Krampus: The Christmas Demon
In two days, December 5th, it will be Krampus day!
And what is Krampus Day, you might ask?
Well, in the evening of December 5, the eve of St. Nicholas' Feast day, young men in Austria, Southern Germany and Northern Italy celebrate a very old custom. They get dressed up as St. Nicholas' demonic servant, the Krampus, and then go running about the town (called a Krampus run). They warn the children to be good because St. Nicholas is on his way.
You can head to You Tube to see a little of a Krampus Run .
I chose to feature this folkloric creature in my novel, Chasing the Trickster. When anthropology professor Pascal Guzman puts on a Krampus mask he comes away with a little surprise. He finds himself host to an ancient entity who has been living in the mask.
My interest in the Krampus was first tweaked when I saw a book by Monte Beauchamp, The Devil in Design and learned about Krampus folklore. In the late nineteenth and early twentieth centuries, there were many Krampus day postcards sent around Europe. These postcards were collected in a book by Mr. Beauchamp. Some of the demonic images are quite humorous as one of Krampus' sidelines was to chase buxom women. As well as having horns, he's--well--rather horny.
This and a few other ideas came together to create the plot and characters of my urban fantasy, Chasing The Trickster.
1. From my college studies in Japanese Noh theatre (I was a theatre geek long before I thought of being a writer) came the idea that a mask can have a soul or being living inside it.
2. Then there is the idea of where do gods go when no one believes in them anymore. It is thought that Christians took Celtic gods such as Cernunnos, the stag god, and represented them as devils. Then what if the Krampus was originally a fertility god who then was represented as a devil? And what if when he lost his followers he felt he has no choice but to join with St. Nicholas to have whatever crumbs of worship he could garner?
3. I had seen a Jim Carrey movie many years ago called "The Mask" wherein a person wearing the mask would develop great powers but also lose all inhibitions. What if such a spirit could come out and permanently stay in a host.
Thus we have our hero, Pascal Guzman, possessed and plagued by an ancient entity, who is constantly nagging him to go out and Par-tee! The results are tragic, humorous and risqué.
I hope that you will take the time to find out more the Krampus, and also read my novel, Chasing The Trickster.Bio: April Grey's urban fantasy novel, Chasing The Trickster, is published by EternalPress. Her short stories have been published in such print anthologies as Demonmind's Halloween 2010, The Best of Everyday Fiction 2, Northern Haunts, Ephemera and Terrible Beauty, Fearful Symmetry. Many of these stories can be found in her collection, The Fairy Cake Bake Shoppe available through Amazon and Smashwords.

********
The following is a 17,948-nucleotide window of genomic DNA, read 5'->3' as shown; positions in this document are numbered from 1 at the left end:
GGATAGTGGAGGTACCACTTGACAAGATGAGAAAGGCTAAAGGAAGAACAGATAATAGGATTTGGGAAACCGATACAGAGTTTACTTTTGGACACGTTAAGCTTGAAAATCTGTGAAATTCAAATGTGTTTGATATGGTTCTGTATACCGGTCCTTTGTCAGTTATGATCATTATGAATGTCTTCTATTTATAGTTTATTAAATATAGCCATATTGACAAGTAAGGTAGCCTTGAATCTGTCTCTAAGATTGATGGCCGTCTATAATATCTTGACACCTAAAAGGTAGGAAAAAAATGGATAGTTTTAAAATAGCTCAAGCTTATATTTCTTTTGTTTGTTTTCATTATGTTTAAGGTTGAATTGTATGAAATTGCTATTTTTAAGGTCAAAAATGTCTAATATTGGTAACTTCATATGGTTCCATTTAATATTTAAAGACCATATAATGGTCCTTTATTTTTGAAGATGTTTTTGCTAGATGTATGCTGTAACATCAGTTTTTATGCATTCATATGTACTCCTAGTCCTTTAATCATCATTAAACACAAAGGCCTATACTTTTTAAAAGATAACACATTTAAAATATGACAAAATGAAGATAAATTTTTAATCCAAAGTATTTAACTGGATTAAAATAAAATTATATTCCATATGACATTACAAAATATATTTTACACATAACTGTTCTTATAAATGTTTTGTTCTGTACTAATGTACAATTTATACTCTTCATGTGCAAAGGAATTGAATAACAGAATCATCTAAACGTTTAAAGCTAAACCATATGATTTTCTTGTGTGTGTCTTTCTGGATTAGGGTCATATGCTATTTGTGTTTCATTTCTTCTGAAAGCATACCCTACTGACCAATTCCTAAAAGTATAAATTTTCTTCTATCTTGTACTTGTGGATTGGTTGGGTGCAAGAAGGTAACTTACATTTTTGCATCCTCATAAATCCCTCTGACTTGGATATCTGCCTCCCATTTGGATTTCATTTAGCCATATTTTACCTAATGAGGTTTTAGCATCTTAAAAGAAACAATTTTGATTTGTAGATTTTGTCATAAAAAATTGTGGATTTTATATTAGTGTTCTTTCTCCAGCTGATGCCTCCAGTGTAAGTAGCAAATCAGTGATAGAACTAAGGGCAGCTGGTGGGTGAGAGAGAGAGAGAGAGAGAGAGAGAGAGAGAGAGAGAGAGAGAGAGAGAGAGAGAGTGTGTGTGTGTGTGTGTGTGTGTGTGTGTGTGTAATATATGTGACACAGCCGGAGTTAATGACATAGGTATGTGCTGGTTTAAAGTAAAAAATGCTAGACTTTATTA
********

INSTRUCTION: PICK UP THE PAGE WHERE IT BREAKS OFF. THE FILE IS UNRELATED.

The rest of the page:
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Thanks for being my guest today, April. I never knew about Krampus so it was neat to learn something new. Come back anytime.ReplyDelete
Thanks, Ginger. I really appreciated the chance to let people know about this interesting and unique Christmas friend of St. Nick.ReplyDelete
Great story about Krampus. It seems that there are all sorts of little angels, gods, saints, and demons about. I find it amazing how they all collide.ReplyDelete
Hello, April (and Ginger),ReplyDelete
I've never heard this legend, but I think you've done a great job turning it into the germ of a story. Good luck with release!
Thanks for stopping by. Yep, there's a lot more making bumps in the night than just vamps and weres. Having been camping where there's just the night and the sound of wind in the pines, I understand how easily legends can come about. Before electric lights there was a lot of dark. In fact, I still feel safer in NYC than in the country.
Have a glorious day!
Thanks for the good wishes, Lisabet!ReplyDelete
I was raised by my Austrian grandparents and Krampus was a common theme in December as well as St. Nicklaus leaving fruits and nuts in shoes that had been shined ( I pulled out shoes from the closet to get a bigger haul).ReplyDelete
I also heard about 'Strubelpeter' (not sure of spelling)he was a warning of what would happen to kids who did not use good hygiene habits. Long dirty/greasy/unkempt hair, black/green teeth, long dirty broken fingernails, bad breath, terrible body odor ... on and on.
Thanks for the story, it brought back memories!
warm quilt hugs, sue in CA
I'm so glad I could bring back some memories. I'm one-fourth Dutch and one-eighth German, and perhaps that's where my love of horror and the grotesque comes from.
Here's a link to Shock Haired Peter. http://www.gutenberg.org/files/12116/12116-h/12116-h.htm I believe that this translation was done by Mark Twain.
Thanks so much for visiting and leaving a note!